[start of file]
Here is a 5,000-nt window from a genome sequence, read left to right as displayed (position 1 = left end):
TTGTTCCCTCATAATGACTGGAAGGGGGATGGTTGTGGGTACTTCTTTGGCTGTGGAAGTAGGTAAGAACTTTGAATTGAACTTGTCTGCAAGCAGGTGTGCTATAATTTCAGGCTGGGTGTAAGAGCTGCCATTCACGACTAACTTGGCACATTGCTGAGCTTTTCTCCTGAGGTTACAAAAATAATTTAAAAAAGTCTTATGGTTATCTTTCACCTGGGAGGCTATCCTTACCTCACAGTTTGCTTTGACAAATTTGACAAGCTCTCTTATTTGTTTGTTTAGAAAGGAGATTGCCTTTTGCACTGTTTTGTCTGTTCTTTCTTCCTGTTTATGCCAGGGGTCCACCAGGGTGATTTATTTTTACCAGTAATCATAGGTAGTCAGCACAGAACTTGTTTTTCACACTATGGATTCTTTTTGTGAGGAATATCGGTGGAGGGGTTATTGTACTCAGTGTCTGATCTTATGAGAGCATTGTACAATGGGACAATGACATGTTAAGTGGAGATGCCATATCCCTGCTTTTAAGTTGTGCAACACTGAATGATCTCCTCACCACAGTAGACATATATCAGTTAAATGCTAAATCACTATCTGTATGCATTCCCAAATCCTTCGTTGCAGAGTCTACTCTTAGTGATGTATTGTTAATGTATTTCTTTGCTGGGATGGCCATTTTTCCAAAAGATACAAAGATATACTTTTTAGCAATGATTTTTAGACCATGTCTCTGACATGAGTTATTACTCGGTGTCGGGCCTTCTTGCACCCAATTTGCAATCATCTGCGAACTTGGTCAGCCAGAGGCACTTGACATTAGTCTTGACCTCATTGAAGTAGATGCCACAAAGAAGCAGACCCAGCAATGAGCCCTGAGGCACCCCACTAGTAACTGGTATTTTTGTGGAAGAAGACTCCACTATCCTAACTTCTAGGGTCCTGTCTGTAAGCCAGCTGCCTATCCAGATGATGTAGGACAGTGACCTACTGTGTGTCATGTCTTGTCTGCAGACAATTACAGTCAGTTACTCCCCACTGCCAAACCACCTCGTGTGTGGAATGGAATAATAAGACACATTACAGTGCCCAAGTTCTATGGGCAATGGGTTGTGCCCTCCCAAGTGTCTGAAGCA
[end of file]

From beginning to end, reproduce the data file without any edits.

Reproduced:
Here is a 5,000-nt window from a genome sequence, read left to right as displayed (position 1 = left end):
TTGTTCCCTCATAATGACTGGAAGGGGGATGGTTGTGGGTACTTCTTTGGCTGTGGAAGTAGGTAAGAACTTTGAATTGAACTTGTCTGCAAGCAGGTGTGCTATAATTTCAGGCTGGGTGTAAGAGCTGCCATTCACGACTAACTTGGCACATTGCTGAGCTTTTCTCCTGAGGTTACAAAAATAATTTAAAAAAGTCTTATGGTTATCTTTCACCTGGGAGGCTATCCTTACCTCACAGTTTGCTTTGACAAATTTGACAAGCTCTCTTATTTGTTTGTTTAGAAAGGAGATTGCCTTTTGCACTGTTTTGTCTGTTCTTTCTTCCTGTTTATGCCAGGGGTCCACCAGGGTGATTTATTTTTACCAGTAATCATAGGTAGTCAGCACAGAACTTGTTTTTCACACTATGGATTCTTTTTGTGAGGAATATCGGTGGAGGGGTTATTGTACTCAGTGTCTGATCTTATGAGAGCATTGTACAATGGGACAATGACATGTTAAGTGGAGATGCCATATCCCTGCTTTTAAGTTGTGCAACACTGAATGATCTCCTCACCACAGTAGACATATATCAGTTAAATGCTAAATCACTATCTGTATGCATTCCCAAATCCTTCGTTGCAGAGTCTACTCTTAGTGATGTATTGTTAATGTATTTCTTTGCTGGGATGGCCATTTTTCCAAAAGATACAAAGATATACTTTTTAGCAATGATTTTTAGACCATGTCTCTGACATGAGTTATTACTCGGTGTCGGGCCTTCTTGCACCCAATTTGCAATCATCTGCGAACTTGGTCAGCCAGAGGCACTTGACATTAGTCTTGACCTCATTGAAGTAGATGCCACAAAGAAGCAGACCCAGCAATGAGCCCTGAGGCACCCCACTAGTAACTGGTATTTTTGTGGAAGAAGACTCCACTATCCTAACTTCTAGGGTCCTGTCTGTAAGCCAGCTGCCTATCCAGATGATGTAGGACAGTGACCTACTGTGTGTCATGTCTTGTCTGCAGACAATTACAGTCAGTTACTCCCCACTGCCAAACCACCTCGTGTGTGGAATGGAATAATAAGACACATTACAGTGCCCAAGTTCTATGGGCAATGGGTTGTGCCCTCCCAAGTGTCTGAAGCA